Time to read: 3 min

You’ve ran your tests and iterated until you can iterate no more (well, you could but you won’t). Now finally, (finally!) you’re ready to bring your product to the masses.

But what’s the best way to get it out there? Kickstarter and Indiegogo have brought some real success stories to market over the past few years and many more companies are choosing to go their own way with pre-orders not backed by any platform.

Whether you’re a team of 1, 10 or 100, there are great opportunities to finance your hardware product; it just comes down to picking the right platform.

Snapshot: State of the Hardware Financing Union

  • Rapid growth in total dollars pledged on crowdfunding platforms — 2011: $138 million, 2013: $1.17 billion, 2015: $4.35 billion (source)
  • 443 hardware products raised more than $100,000 on Kickstarter and Indiegogo since the platforms began (as of 2014)
  • 128 hardware companies pre-sold nearly $70 million in products in Q1 of 2015
  • Median amount pledged for hardware crowdfunding projects = $211,000 (source)


The Quick Facts

  • Launched in: 2007
  • Approval Process: None
  • Location: No geographic restrictions
  • Fee: 5% Indiegogo fee + 3% and $0.30 per pledge payment processing fee
  • Project Timeline: Up to 40 days
  • Project Success Rate: 9.8% source 
  • Categories: Art, Comics, Dance, Design, Fashion, Film, Food, Games, Music, Photography, Publishing, Technology, and Theatre.
  • Higher volume of projects than Kickstarter 
  • Offers a “flexible funding” option where you can keep funds raised even if you don’t meet your goal

Main Pros

Less stringent approval means you can start your campaign fasterIndiegogo is the only large international optionFlexible model means you can keep some money even if your project is unsuccessful, provided you’re able to uphold promises to pledgers.

Success Stories


The Quick Facts

  • Kickstarter keeps a frequently updated statistics blog here
  • Launched in: 2009
  • Approval Process: Strict
  • Locations: USA, Canada, UK, Australia, New Zealand and many other countries in Europe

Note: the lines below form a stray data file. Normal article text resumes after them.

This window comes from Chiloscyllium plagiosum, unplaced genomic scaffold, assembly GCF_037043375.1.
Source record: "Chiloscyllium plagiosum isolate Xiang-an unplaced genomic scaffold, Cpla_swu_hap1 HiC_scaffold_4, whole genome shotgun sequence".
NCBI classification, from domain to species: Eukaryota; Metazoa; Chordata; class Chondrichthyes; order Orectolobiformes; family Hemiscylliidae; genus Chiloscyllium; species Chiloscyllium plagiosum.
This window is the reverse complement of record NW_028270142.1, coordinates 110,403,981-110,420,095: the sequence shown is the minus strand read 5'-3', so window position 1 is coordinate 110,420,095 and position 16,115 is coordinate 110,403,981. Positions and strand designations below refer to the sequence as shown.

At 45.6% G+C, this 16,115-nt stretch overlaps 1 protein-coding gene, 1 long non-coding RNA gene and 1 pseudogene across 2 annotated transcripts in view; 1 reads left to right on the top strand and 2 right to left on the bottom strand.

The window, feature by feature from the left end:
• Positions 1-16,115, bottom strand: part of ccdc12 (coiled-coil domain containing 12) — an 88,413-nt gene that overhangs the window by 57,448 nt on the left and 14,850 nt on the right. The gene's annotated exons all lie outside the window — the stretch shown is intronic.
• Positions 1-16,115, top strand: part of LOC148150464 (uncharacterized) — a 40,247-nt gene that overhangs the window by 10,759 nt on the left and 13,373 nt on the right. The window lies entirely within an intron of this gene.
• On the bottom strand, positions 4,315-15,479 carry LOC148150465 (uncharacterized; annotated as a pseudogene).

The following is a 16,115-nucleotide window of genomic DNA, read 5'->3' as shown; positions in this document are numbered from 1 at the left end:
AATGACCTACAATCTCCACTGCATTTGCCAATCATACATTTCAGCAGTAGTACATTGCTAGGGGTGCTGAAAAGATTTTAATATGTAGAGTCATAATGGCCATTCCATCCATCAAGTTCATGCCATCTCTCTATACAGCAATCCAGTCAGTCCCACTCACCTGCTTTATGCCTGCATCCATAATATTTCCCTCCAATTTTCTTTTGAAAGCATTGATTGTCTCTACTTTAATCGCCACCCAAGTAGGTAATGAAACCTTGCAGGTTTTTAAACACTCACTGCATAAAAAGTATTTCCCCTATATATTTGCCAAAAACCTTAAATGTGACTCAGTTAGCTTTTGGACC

• Fee: 5% Kickstarter fee + 3% and $0.20 per pledge payment processing free
  • Project timeline: 30 or 60 days
  • Project Success Rate: 37% (source)
  • Categories: Animals, Art, Comic, Community, Dance, Design, Education, Environment, Fashion, Film, Food, Gaming, Health, Music, Photography, Politics, Religion, Small Business, Sports, Technology, Theatre, Transmedia, Video, and Writing.
  • Higher volume of pledges than Indiegogo

Main Pros

  • More dollars pledged on Kickstarter compared with Indiegogo
  • Kickstarter gets more web traffic
  • Statistically higher project success rate

Success Stories

  • Pebble – $20,338,986; 78,471 backers
  • Oculus – $2,437,429; 9,552 backers
  • Roost – $785,724; 8,807 backers
  • Nomiku – $750,192; 5,539 backers
  • PocketLab – $114,805; 916 backers


Alternatively, some startups choose to forgo crowdfunding platforms altogether and finance their products via pre-orders on their own website.

The numbers around this financing path are more elusive as there’s no central authority keeping track. However according to Techcrunch, in Q1 of 2015 about 1/6th of hardware campaigns (in dollars) were hosted via pre-order campaigns.

If that’s true then total hardware crowdfunding dollars are bumped up to about $85 million in this first quarter alone. Pretty amazing stuff.

Main Pros

  • More autonomy – your platform, your rules.
  • No fees – keep all the cash with a self-hosted campaign.
  • More Website Traffic – a self hosted campaign results in more traffic for your website, which leads to potentially better engagement with you brand content.
  • Stand-out factor – a stand-alone campaign can appear as a breath of fresh air amidst all the crowdfunded projects + there’s less visible competition with other campaigns on the same platform.

Success Stories

  • Lockitron was rejected by Kickstarter in 2012 but went on to raise $2.3M in total pre-orders
  • Lively had two failed attempts to raised $100k on Kickstarter and went on to raise $4.5M in venture backing, followed by a self-hosted online store for product financing.
  • YC-backed SoundFocus is running a successful pre-order campaign on their website for AMP.

To sum it up, there’s no one way to do it.

We know startups who have done incredibly well on all three of the platforms mentioned, so the key is to look at the facts available and choose the best path for your product.

+ Want to generate more buzz around your upcoming campaign? Apply to be featured in our Hardware Spotlight series here.